Pruning in Keras example

View on Run in Google Colab View source on GitHub Download notebook


Welcome to an end-to-end example for magnitude-based weight pruning.

Other pages

For an introduction to what pruning is and to determine if you should use it (including what's supported), see the overview page.

To quickly find the APIs you need for your use case (beyond fully pruning a model with 80% sparsity), see the comprehensive guide.


In this tutorial, you will:

  1. Train a keras model for MNIST from scratch.
  2. Fine tune the model by applying the pruning API and see the accuracy.
  3. Create 3x smaller TF and TFLite models from pruning.
  4. Create a 10x smaller TFLite model from combining pruning and post-training quantization.
  5. See the persistence of accuracy from TF to TFLite.


 pip install -q tensorflow-model-optimization
import tempfile
import os

import tensorflow as tf
import numpy as np

from tensorflow_model_optimization.python.core.keras.compat import keras

%load_ext tensorboard

Train a model for MNIST without pruning

# Load MNIST dataset
(train_images, train_labels), (test_images, test_labels) = tf.keras.datasets.mnist.load_data()

# Normalize the input image so that each pixel value is between 0 and 1.
train_images = train_images / 255.0
test_images = test_images / 255.0

# Define the model architecture.
model = keras.Sequential([
  keras.layers.InputLayer(input_shape=(28, 28)),
  keras.layers.Reshape(target_shape=(28, 28, 1)),
  keras.layers.Conv2D(filters=12, kernel_size=(3, 3), activation='relu'),
  keras.layers.MaxPooling2D(pool_size=(2, 2)),

# Train the digit classification model
Downloading data from
11490434/11490434 [==============================] - 0s 0us/step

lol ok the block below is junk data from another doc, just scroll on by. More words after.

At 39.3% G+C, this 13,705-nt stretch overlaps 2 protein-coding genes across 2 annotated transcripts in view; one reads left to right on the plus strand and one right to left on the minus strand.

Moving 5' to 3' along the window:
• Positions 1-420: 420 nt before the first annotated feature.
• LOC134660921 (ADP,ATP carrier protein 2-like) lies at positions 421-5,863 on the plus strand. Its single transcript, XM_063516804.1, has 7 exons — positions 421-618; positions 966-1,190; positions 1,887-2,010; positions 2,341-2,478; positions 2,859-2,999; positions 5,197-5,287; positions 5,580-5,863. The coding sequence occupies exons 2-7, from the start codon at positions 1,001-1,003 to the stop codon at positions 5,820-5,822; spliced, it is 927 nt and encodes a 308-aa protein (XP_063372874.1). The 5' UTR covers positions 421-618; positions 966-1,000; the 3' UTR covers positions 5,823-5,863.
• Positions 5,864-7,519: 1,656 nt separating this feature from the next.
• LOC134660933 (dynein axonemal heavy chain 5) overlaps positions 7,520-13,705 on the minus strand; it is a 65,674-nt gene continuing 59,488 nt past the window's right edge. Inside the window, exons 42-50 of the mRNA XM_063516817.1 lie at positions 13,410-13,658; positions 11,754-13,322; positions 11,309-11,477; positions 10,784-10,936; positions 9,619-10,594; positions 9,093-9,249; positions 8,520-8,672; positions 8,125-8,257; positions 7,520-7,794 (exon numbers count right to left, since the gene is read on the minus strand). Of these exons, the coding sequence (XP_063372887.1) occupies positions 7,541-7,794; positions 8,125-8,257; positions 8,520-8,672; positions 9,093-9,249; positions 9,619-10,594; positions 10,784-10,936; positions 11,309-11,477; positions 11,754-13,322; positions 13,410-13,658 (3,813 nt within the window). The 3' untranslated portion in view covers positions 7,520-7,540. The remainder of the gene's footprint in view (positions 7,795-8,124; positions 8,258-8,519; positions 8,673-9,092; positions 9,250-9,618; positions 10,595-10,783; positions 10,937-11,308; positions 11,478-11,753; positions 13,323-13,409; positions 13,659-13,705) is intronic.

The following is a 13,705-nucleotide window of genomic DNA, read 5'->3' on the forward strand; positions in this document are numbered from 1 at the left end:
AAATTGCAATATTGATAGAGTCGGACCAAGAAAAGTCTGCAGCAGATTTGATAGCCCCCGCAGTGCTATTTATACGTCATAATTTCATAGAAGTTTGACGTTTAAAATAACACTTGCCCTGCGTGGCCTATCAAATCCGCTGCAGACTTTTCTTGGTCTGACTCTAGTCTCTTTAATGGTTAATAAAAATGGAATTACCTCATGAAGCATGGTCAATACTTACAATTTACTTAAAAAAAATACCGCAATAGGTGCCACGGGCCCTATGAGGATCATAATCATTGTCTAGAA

2024-03-09 12:16:05.087631: E external/local_xla/xla/stream_executor/cuda/] failed call to cuInit: CUDA_ERROR_NO_DEVICE: no CUDA-capable device is detected
Epoch 1/4
1688/1688 [==============================] - 21s 4ms/step - loss: 0.3272 - accuracy: 0.9066 - val_loss: 0.1451 - val_accuracy: 0.9602
Epoch 2/4
1688/1688 [==============================] - 7s 4ms/step - loss: 0.1396 - accuracy: 0.9602 - val_loss: 0.1017 - val_accuracy: 0.9698
Epoch 3/4
1688/1688 [==============================] - 7s 4ms/step - loss: 0.0925 - accuracy: 0.9730 - val_loss: 0.0776 - val_accuracy: 0.9780
Epoch 4/4
1688/1688 [==============================] - 7s 4ms/step - loss: 0.0726 - accuracy: 0.9787 - val_loss: 0.0653 - val_accuracy: 0.9822
<tf_keras.src.callbacks.History at 0x7f630863b790>

Evaluate baseline test accuracy and save the model for later usage.

_, baseline_model_accuracy = model.evaluate(
    test_images, test_labels, verbose=0)

print('Baseline test accuracy:', baseline_model_accuracy)

_, keras_file = tempfile.mkstemp('.h5')
keras.models.save_model(model, keras_file, include_optimizer=False)
print('Saved baseline model to:', keras_file)
Baseline test accuracy: 0.9790999889373779
Saved baseline model to: /tmpfs/tmp/tmpq067am7o.h5
/tmpfs/tmp/ipykernel_10506/ UserWarning: You are saving your model as an HDF5 file via ``. This file format is considered legacy. We recommend using instead the native TF-Keras format, e.g. `'my_model.keras')`.
  keras.models.save_model(model, keras_file, include_optimizer=False)

Fine-tune pre-trained model with pruning

Define the model

You will apply pruning to the whole model and see this in the model summary.

In this example, you start the model with 50% sparsity (50% zeros in weights) and end with 80% sparsity.

In the comprehensive guide, you can see how to prune some layers for model accuracy improvements.

import tensorflow_model_optimization as tfmot

prune_low_magnitude = tfmot.sparsity.keras.prune_low_magnitude

# Compute end step to finish pruning after 2 epochs.
batch_size = 128
epochs = 2
validation_split = 0.1 # 10% of training set will be used for validation set. 

num_images = train_images.shape[0] * (1 - validation_split)
end_step = np.ceil(num_images / batch_size).astype(np.int32) * epochs

# Define model for pruning.
pruning_params = {
      'pruning_schedule': tfmot.sparsity.keras.PolynomialDecay(initial_sparsity=0.50,

model_for_pruning = prune_low_magnitude(model, **pruning_params)

# `prune_low_magnitude` requires a recompile.

Model: "sequential"
 Layer (type)                Output Shape              Param #   
 prune_low_magnitude_reshap  (None, 28, 28, 1)         1         
 e (PruneLowMagnitude)                                           
 prune_low_magnitude_conv2d  (None, 26, 26, 12)        230